# Implicit heat diffusion with kinetic reactions

I am using the implicit finite difference method to discretize the 1-D transient heat diffusion equation for solid spherical and cylindrical shapes:

$$\frac{1}{\alpha}\frac{\partial T}{\partial t} = \frac{\partial^2 T}{\partial t^2} + \frac{p}{r} \frac{\partial T}{\partial r} \; \; \; \text{for} \; r\neq0 \\ \frac{1}{\alpha}\frac{\partial T}{\partial t} = (1+p)\frac{\partial^2 T}{\partial r^2} \; \; \; \text{for} \; r=0 \\ \text{note that }\; \; \alpha = \frac{k}{\rho C_p}$$

where $p=1$ for cylinder and $p=2$ for sphere.

The boundary conditions are: $$\left.\begin{matrix} \frac{\partial T}{\partial r} \end{matrix}\right|_{r=0} = 0 \; \; \; \text{for center node}\\ \left.\begin{matrix} k\frac{\partial T}{\partial r} \end{matrix}\right|_{r=R} = h(T_\infty - T_S) \; \; \; \text{for surface node}$$ where $T_S$ is temperature at surface node and $R$ is outer radius of cylinder or sphere.

Using the above equations and boundary conditions I arrived at the following discretized approximations for the temperatures at radial points from the center to surface:

for the center node where $i=0$

$$\left [ 1 + 2(1+p) Fo \right ]T_0^{\;n+1} - 2(1+p)FoT_1^{\;n+1} = T_0^\;n$$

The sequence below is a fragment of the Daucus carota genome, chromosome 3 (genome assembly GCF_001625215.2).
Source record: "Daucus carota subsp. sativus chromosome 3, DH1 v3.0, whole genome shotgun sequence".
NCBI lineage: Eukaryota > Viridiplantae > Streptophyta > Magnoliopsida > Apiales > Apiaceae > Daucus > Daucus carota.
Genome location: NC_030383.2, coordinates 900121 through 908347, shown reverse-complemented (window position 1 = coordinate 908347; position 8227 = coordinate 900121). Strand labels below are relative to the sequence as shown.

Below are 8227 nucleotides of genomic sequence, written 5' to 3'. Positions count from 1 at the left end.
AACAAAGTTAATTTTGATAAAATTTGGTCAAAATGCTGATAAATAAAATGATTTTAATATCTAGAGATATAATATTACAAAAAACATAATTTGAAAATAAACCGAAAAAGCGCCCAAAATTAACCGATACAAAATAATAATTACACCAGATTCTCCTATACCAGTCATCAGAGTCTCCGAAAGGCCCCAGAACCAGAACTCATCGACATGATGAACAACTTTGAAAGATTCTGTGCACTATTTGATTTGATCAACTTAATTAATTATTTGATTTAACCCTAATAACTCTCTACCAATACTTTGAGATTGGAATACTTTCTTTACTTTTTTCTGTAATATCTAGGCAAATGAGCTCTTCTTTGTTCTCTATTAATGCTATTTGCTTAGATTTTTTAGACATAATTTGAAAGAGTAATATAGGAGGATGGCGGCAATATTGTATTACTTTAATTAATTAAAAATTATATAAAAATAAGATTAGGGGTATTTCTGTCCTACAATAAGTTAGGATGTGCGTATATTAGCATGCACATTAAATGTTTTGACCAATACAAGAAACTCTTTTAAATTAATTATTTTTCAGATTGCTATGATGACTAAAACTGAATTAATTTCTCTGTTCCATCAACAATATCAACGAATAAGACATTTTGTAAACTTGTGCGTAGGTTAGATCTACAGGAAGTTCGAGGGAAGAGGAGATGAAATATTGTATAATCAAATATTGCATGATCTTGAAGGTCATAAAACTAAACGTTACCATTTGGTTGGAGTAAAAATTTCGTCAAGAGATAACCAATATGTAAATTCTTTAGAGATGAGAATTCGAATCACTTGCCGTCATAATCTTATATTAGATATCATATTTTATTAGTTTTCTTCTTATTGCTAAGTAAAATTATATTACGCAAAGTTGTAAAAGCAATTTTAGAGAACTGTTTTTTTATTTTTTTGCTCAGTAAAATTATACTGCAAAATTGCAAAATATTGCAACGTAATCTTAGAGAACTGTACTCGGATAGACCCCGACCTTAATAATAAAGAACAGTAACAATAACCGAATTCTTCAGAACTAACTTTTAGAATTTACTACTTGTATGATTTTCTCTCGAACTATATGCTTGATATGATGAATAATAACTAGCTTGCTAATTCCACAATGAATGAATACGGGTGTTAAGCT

for the internal nodes where $i=1,2,...,M-1$

$$Fo\left ( 1-\frac{p}{2i} \right )T_{i-1}^{\;n+1}+(1+2Fo)T_i^{\;n+1}-Fo\left ( 1+\frac{p}{2i} \right )T_{i+1}^{\;n+1}=T_i^{\;n}$$

and finally for the surface node where $i=M$

$$-2FoT_{M-1}^{\;n+1}+\left [ 1+2Fo \left (1+Bi+Bi\frac{p}{2M} \right ) \right ] T_M^{\;n+1} = T_M^{\;n} + 2FoBi\left ( 1+\frac{p}{2M} \right )T_\infty$$

where $n$ is the present time while $n+1$ in the next time level and $Fo=\alpha\Delta t / \Delta r^2$, $Bi=h\Delta r / k$, $\alpha = k/\rho c_p$, $h$ is heat transfer coefficient, $\rho$ is density, $k$ is thermal conductivity, $c_p$ is heat capacity.

So using the numerical equations, one can solve for the temperatures inside the sphere or cylinder by creating a system of equations in the form of $[A]\left \{ T \right \}=\left \{ B \right \}$ and solve the temperature at each node by using the Matlab operation T = A \ B

$$\begin{bmatrix} 1+2(1+p)Fo & -2(1+p) & 0 & 0 & 0\\ Fo\left ( 1-\frac{p}{2i} \right ) & 1+2Fo & Fo\left ( 1+\frac{p}{2i} \right ) & 0 & 0\\ 0 & Fo\left ( 1-\frac{p}{2i} \right ) & 1+2Fo & Fo\left ( 1+\frac{p}{2i} \right ) & 0\\ 0 & 0 & Fo\left ( 1-\frac{p}{2i} \right ) & 1+2Fo & Fo\left ( 1+\frac{p}{2i} \right )\\ 0 & 0 & 0 & -2Fo & 1+2Fo \left (1+Bi+Bi\frac{p}{2M} \right ) \end{bmatrix} \begin{bmatrix} T_0^{\;n+1}\\ T_1^{\;n+1}\\ T_2^{\;n+1}\\ T_3^{\;n+1}\\ T_4^{\;n+1} \end{bmatrix} = \begin{bmatrix} T_0^{\;n}\\ T_1^{\;n}\\ T_2^{\;n}\\ T_3^{\;n}\\ T_4^{\;n}+2FoBi\left ( 1+\frac{p}{2M} \right )T_\infty \end{bmatrix}$$